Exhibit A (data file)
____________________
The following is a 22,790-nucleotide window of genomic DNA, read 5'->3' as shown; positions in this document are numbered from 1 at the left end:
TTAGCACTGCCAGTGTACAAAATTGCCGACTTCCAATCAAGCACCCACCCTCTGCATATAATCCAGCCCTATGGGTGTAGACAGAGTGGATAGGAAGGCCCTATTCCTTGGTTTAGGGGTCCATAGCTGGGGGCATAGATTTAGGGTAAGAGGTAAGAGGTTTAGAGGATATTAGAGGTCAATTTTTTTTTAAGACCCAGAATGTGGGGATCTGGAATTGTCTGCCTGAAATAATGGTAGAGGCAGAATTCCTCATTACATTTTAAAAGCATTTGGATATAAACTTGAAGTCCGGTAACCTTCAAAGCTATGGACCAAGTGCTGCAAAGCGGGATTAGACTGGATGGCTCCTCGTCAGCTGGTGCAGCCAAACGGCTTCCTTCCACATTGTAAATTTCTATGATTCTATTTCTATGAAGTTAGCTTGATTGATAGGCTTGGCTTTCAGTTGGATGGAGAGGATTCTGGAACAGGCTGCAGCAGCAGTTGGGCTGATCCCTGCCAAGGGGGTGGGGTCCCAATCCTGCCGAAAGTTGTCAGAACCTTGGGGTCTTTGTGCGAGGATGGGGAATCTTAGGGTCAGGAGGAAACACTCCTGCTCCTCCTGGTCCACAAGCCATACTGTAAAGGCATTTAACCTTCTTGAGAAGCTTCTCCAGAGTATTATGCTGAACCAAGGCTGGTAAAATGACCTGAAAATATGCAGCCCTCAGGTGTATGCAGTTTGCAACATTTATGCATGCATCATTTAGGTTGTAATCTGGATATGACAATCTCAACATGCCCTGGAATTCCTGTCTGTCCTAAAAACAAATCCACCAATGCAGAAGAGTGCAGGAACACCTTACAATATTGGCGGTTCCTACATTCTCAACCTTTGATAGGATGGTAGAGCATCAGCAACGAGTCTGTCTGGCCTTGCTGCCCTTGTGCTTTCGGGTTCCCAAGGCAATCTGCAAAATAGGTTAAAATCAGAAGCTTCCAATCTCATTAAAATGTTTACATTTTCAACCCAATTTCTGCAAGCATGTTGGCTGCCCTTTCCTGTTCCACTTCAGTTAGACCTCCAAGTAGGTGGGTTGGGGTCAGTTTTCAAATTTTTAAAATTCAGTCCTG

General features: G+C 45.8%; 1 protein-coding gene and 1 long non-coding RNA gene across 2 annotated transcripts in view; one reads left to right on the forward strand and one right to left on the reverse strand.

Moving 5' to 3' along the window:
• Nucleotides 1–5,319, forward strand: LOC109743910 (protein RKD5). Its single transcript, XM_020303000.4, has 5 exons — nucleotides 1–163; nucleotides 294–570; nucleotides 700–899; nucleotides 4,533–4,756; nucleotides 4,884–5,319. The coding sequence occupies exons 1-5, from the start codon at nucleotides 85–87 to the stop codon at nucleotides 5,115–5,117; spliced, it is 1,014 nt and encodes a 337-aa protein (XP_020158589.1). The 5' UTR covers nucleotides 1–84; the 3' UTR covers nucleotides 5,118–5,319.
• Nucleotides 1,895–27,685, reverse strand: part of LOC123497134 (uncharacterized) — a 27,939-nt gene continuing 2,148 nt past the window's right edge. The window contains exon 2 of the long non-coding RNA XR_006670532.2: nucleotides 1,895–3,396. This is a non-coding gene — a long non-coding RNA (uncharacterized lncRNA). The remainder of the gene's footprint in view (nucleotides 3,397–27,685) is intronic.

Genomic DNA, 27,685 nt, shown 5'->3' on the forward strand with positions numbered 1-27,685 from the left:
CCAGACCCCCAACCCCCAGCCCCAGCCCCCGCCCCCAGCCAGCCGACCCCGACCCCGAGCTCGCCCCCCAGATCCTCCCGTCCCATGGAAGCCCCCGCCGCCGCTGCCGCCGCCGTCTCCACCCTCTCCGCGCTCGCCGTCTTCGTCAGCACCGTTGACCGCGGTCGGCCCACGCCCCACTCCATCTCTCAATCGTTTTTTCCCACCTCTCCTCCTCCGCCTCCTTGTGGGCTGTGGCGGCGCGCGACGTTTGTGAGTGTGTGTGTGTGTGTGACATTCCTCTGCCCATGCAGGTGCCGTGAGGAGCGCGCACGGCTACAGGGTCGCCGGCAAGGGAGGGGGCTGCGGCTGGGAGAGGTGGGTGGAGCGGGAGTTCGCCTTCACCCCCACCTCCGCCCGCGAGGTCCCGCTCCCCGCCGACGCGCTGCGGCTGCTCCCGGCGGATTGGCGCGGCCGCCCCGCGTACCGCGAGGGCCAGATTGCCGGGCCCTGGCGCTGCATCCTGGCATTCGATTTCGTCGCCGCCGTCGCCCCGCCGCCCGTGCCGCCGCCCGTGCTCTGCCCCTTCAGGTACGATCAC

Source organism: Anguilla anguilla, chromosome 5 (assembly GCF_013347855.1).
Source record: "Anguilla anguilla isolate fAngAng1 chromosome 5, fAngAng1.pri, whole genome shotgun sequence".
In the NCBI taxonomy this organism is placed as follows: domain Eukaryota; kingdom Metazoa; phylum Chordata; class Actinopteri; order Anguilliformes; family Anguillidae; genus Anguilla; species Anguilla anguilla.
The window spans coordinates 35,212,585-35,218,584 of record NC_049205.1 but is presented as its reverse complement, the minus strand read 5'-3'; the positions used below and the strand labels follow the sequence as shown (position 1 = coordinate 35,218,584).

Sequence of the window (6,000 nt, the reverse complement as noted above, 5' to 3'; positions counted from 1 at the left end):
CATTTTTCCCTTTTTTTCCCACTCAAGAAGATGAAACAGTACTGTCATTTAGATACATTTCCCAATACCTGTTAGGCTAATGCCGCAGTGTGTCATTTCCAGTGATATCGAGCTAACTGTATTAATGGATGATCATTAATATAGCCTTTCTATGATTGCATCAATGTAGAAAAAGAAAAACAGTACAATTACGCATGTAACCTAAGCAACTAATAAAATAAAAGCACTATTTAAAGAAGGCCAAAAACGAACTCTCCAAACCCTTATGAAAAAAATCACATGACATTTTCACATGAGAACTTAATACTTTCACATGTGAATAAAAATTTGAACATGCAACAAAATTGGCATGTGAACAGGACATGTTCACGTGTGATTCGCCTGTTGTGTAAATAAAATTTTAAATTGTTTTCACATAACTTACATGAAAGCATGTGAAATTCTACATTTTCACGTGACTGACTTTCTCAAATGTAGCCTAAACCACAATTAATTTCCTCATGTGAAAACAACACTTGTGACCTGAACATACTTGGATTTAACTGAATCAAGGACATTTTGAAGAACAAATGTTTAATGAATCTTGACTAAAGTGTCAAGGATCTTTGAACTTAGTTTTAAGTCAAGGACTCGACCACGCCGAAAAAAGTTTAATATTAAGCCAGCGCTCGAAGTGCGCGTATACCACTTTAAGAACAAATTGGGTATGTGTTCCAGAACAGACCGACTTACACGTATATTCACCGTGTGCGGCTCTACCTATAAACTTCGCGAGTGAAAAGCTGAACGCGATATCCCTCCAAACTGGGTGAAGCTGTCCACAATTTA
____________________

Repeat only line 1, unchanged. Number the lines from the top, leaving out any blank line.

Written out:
The following is a 22,790-nucleotide window of genomic DNA, read 5'->3' as shown; positions in this document are numbered from 1 at the left end: